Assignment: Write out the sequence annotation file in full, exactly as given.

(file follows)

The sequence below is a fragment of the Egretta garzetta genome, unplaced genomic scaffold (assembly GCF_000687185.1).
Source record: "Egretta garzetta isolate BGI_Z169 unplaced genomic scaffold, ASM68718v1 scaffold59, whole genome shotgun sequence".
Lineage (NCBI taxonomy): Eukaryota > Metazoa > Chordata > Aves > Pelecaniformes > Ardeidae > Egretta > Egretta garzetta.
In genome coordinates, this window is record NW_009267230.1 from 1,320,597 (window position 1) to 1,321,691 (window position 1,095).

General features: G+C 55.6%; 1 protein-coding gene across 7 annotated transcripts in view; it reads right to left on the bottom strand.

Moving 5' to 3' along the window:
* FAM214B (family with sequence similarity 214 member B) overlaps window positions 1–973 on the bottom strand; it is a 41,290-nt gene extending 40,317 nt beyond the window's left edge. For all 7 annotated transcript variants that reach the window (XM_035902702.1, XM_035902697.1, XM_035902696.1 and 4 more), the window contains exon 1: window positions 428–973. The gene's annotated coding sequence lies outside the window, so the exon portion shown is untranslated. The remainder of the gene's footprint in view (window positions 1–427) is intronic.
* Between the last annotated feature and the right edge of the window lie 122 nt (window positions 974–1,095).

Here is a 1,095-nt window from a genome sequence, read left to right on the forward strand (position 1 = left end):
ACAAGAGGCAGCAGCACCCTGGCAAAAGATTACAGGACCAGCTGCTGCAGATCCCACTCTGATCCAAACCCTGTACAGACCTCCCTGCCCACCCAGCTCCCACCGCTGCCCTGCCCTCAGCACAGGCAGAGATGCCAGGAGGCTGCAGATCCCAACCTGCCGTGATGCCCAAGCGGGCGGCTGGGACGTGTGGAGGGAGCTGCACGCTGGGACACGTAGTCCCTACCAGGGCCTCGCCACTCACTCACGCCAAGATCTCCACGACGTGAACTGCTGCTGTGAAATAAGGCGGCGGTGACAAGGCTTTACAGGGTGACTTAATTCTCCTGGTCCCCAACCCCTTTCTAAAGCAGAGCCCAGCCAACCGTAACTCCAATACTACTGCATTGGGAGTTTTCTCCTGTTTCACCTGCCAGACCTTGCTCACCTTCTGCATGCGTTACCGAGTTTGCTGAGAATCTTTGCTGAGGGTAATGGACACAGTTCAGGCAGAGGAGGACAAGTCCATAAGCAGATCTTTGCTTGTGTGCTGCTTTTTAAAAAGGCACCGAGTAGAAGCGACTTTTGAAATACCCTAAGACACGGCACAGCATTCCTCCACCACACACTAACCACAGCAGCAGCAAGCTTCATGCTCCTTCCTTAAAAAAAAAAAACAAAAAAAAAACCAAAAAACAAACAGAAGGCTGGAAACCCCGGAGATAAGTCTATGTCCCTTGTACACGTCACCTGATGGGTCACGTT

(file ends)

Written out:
The sequence below is a fragment of the Egretta garzetta genome, unplaced genomic scaffold (assembly GCF_000687185.1).
Source record: "Egretta garzetta isolate BGI_Z169 unplaced genomic scaffold, ASM68718v1 scaffold59, whole genome shotgun sequence".
Lineage (NCBI taxonomy): Eukaryota > Metazoa > Chordata > Aves > Pelecaniformes > Ardeidae > Egretta > Egretta garzetta.
In genome coordinates, this window is record NW_009267230.1 from 1,320,597 (window position 1) to 1,321,691 (window position 1,095).

General features: G+C 55.6%; 1 protein-coding gene across 7 annotated transcripts in view; it reads right to left on the bottom strand.

Moving 5' to 3' along the window:
* FAM214B (family with sequence similarity 214 member B) overlaps window positions 1–973 on the bottom strand; it is a 41,290-nt gene extending 40,317 nt beyond the window's left edge. For all 7 annotated transcript variants that reach the window (XM_035902702.1, XM_035902697.1, XM_035902696.1 and 4 more), the window contains exon 1: window positions 428–973. The gene's annotated coding sequence lies outside the window, so the exon portion shown is untranslated. The remainder of the gene's footprint in view (window positions 1–427) is intronic.
* Between the last annotated feature and the right edge of the window lie 122 nt (window positions 974–1,095).

Here is a 1,095-nt window from a genome sequence, read left to right on the forward strand (position 1 = left end):
ACAAGAGGCAGCAGCACCCTGGCAAAAGATTACAGGACCAGCTGCTGCAGATCCCACTCTGATCCAAACCCTGTACAGACCTCCCTGCCCACCCAGCTCCCACCGCTGCCCTGCCCTCAGCACAGGCAGAGATGCCAGGAGGCTGCAGATCCCAACCTGCCGTGATGCCCAAGCGGGCGGCTGGGACGTGTGGAGGGAGCTGCACGCTGGGACACGTAGTCCCTACCAGGGCCTCGCCACTCACTCACGCCAAGATCTCCACGACGTGAACTGCTGCTGTGAAATAAGGCGGCGGTGACAAGGCTTTACAGGGTGACTTAATTCTCCTGGTCCCCAACCCCTTTCTAAAGCAGAGCCCAGCCAACCGTAACTCCAATACTACTGCATTGGGAGTTTTCTCCTGTTTCACCTGCCAGACCTTGCTCACCTTCTGCATGCGTTACCGAGTTTGCTGAGAATCTTTGCTGAGGGTAATGGACACAGTTCAGGCAGAGGAGGACAAGTCCATAAGCAGATCTTTGCTTGTGTGCTGCTTTTTAAAAAGGCACCGAGTAGAAGCGACTTTTGAAATACCCTAAGACACGGCACAGCATTCCTCCACCACACACTAACCACAGCAGCAGCAAGCTTCATGCTCCTTCCTTAAAAAAAAAAAACAAAAAAAAAACCAAAAAACAAACAGAAGGCTGGAAACCCCGGAGATAAGTCTATGTCCCTTGTACACGTCACCTGATGGGTCACGTT